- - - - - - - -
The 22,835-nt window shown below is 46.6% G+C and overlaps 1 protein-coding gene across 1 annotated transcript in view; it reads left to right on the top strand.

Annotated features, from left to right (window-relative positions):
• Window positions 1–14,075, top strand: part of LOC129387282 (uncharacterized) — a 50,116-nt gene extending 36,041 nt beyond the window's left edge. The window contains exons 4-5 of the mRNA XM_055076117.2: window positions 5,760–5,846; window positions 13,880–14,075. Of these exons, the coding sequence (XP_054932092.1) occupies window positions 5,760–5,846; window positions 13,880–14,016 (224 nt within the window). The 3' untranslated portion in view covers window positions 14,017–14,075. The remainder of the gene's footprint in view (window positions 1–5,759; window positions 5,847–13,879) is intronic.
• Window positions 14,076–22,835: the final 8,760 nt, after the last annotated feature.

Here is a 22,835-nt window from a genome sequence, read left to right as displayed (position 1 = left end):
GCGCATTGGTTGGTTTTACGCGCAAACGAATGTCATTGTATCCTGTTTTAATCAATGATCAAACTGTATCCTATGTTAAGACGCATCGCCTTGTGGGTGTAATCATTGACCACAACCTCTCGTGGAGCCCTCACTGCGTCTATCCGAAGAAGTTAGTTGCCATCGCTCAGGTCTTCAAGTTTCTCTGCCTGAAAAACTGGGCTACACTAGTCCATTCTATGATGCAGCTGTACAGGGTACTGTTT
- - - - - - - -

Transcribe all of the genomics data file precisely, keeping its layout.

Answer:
The 22,835-nt window shown below is 46.6% G+C and overlaps 1 protein-coding gene across 1 annotated transcript in view; it reads left to right on the top strand.

Annotated features, from left to right (window-relative positions):
• Window positions 1–14,075, top strand: part of LOC129387282 (uncharacterized) — a 50,116-nt gene extending 36,041 nt beyond the window's left edge. The window contains exons 4-5 of the mRNA XM_055076117.2: window positions 5,760–5,846; window positions 13,880–14,075. Of these exons, the coding sequence (XP_054932092.1) occupies window positions 5,760–5,846; window positions 13,880–14,016 (224 nt within the window). The 3' untranslated portion in view covers window positions 14,017–14,075. The remainder of the gene's footprint in view (window positions 1–5,759; window positions 5,847–13,879) is intronic.
• Window positions 14,076–22,835: the final 8,760 nt, after the last annotated feature.

Here is a 22,835-nt window from a genome sequence, read left to right as displayed (position 1 = left end):
GCGCATTGGTTGGTTTTACGCGCAAACGAATGTCATTGTATCCTGTTTTAATCAATGATCAAACTGTATCCTATGTTAAGACGCATCGCCTTGTGGGTGTAATCATTGACCACAACCTCTCGTGGAGCCCTCACTGCGTCTATCCGAAGAAGTTAGTTGCCATCGCTCAGGTCTTCAAGTTTCTCTGCCTGAAAAACTGGGCTACACTAGTCCATTCTATGATGCAGCTGTACAGGGTACTGTTT